James Ross, senior managing director and global head of State Street Global Advisors’ exchange-traded funds business, says the firm is redoubling its sales, marketing and product-development effort in Asia-Pacific.
Visiting from Boston, Ross acknowledges that after SSgA notched successes in the region, notably the 1999 establishment of the Hong Kong Tracker Fund, “We didn’t stay as active as we should have.”
He says, however, that the firm has begun putting more resources into the region following his ascension to the global role for SSgA’s SPDR line of ETFs.
Ross has been involved in building SSgA’s ETF business from the beginning, having worked on the 1993 launch of the world’s first ETF, the SPDR S&P500. SPDR stands for Standard & Poor’s Depository Receipt. The ETF tracks the S&P 500.
It remains today the world’s biggest and most liquid ETF, with about $1 trillion of assets. SSgA cross-listed the SPDR S&P500 on the Tokyo Stock Exchange two weeks ago without ceremony, opting to keep it low key given the tragic disasters in Japan.
Cross-listing success stories from the United States (including SPDR Gold Shares, which appeared in Singapore in 2006 and in Hong Kong and Tokyo in 2008) is one part of Ross’s strategy.
“We talk a lot about creating local product, but many investors in Asia want US ETFs, because they have more liquidity,” he says.
The challenge for Asia, particularly in Hong Kong, is less about getting another monster product like the Tracker and more about building the local investor base.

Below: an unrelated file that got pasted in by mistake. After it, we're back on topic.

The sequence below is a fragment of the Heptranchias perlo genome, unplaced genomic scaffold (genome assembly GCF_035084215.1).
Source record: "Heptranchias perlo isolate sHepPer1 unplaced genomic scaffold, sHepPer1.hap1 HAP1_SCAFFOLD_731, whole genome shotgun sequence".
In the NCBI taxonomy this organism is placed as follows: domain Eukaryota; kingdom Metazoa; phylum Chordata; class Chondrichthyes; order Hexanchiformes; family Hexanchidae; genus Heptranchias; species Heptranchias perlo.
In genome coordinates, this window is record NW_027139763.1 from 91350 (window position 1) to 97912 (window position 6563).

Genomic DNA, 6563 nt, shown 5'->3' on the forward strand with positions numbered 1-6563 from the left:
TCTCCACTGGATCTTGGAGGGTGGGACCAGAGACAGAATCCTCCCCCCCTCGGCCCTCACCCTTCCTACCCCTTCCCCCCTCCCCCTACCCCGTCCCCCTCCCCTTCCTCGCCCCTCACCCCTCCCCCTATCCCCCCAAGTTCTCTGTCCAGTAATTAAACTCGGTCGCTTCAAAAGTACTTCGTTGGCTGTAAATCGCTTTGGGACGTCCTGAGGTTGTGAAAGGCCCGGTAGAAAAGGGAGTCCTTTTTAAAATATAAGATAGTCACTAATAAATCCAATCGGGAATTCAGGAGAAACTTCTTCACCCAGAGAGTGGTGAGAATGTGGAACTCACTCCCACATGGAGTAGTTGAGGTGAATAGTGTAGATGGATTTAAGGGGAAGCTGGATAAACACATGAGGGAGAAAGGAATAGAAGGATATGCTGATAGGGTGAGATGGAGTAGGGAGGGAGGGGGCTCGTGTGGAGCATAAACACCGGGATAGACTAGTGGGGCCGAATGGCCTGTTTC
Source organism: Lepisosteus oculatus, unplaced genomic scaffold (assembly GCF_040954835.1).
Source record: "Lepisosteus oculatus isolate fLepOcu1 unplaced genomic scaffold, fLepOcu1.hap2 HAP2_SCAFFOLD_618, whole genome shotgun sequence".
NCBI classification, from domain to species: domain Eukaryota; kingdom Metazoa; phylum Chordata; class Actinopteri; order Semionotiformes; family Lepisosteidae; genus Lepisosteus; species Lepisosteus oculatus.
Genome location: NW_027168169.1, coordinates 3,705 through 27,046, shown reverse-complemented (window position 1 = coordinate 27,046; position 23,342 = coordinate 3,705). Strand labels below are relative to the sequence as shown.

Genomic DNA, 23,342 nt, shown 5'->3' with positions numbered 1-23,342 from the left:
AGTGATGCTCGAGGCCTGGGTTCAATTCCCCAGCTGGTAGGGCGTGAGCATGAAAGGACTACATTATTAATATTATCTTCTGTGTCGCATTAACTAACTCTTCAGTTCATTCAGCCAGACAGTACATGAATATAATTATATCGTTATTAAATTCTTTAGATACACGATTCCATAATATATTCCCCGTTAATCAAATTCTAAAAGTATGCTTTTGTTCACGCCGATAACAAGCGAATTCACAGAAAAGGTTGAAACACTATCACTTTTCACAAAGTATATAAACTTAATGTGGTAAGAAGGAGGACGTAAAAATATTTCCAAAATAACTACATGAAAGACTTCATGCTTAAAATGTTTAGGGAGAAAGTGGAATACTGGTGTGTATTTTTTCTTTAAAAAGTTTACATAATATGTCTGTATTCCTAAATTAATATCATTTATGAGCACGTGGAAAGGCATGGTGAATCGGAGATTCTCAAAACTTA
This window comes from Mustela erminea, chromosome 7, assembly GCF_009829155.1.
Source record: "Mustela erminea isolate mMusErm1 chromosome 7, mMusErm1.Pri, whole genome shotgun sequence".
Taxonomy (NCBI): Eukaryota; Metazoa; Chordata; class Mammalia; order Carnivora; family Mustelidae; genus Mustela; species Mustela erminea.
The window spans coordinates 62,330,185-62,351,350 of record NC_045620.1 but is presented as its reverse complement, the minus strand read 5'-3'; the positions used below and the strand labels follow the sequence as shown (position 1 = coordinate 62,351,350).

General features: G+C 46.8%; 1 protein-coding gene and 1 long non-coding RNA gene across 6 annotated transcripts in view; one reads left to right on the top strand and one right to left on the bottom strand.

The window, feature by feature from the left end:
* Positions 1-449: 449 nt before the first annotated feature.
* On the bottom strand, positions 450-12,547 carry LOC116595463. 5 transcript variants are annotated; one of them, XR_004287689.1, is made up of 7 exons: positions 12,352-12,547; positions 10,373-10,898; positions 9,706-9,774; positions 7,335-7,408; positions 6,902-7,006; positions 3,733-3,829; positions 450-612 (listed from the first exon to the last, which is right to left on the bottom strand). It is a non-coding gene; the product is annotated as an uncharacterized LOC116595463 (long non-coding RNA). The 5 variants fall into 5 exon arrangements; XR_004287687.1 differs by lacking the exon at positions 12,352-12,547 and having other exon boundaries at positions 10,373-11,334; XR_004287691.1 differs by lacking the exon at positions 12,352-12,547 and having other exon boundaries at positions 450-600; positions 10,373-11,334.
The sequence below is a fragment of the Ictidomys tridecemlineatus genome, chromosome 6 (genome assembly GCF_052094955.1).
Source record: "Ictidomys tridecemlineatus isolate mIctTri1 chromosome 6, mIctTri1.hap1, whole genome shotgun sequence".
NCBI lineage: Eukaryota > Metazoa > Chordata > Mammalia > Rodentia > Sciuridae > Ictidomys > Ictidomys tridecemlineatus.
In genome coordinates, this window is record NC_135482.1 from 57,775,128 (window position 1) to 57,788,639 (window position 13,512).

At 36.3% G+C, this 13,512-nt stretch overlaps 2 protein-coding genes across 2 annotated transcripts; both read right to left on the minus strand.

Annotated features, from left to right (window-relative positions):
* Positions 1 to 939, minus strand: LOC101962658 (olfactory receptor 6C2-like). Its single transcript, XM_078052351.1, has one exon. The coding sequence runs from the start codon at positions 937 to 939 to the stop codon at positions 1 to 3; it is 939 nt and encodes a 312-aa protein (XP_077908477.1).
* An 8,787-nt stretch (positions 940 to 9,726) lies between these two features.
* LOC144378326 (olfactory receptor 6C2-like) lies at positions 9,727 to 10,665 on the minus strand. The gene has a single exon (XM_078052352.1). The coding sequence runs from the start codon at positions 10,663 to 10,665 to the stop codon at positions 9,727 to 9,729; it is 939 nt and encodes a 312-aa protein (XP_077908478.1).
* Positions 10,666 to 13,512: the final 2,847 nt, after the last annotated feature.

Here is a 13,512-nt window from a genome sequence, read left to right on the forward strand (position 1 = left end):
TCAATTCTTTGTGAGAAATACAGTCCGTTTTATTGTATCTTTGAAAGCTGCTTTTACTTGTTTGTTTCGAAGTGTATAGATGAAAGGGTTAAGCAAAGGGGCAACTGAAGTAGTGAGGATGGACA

SSgA is now hiring a regional sales team that will report to Frank Henze, who joined in November from HSBC to run the ETF business for Asia-Pacific. The team will include people in Hong Kong, Tokyo and Sydney, where SSgA already has ETF-dedicated personnel.
Ross notes the firm has been involved in Asian markets for over a decade. “We’re putting the pieces together better, as a committed business,” he explains.
In Asia, product development is important, but even more critical is client education and marketing. In Europe, by contrast, the emphasis is more about product.
Ross agrees that without an advisory-driven model in most Asian markets, it will be a challenge to sell ETFs to retail investors. “We don’t need 20% year-on-year growth,” Ross says. “We need something more measured. I can tell you ETF growth in Asia isn’t going to be just 3%: it’s a big opportunity.” The advisory market in the US is only 40% of that business, he adds.
The client base in Asia-Pac varies by country. In Japan, it’s mostly a retail business based around online discount brokerages. In Australia, superannuation funds and an advisory-driven retail market are becoming big users of ETFs. In Hong Kong, the business is mostly institutional.
SSgA is about to launch a range of 18 ETF products in Dublin, which will create a non-US platform that it will be able to market to Hong Kong, Singapore and other Asian jurisdictions. This will also allow it to get around the problem of capital gains tax on US-domiciled ETFs.
“Last year was a building year for us,” Ross says of the Asia effort. “Now we’re putting in place a bigger sales team and we’ll be re-establishing the brand.”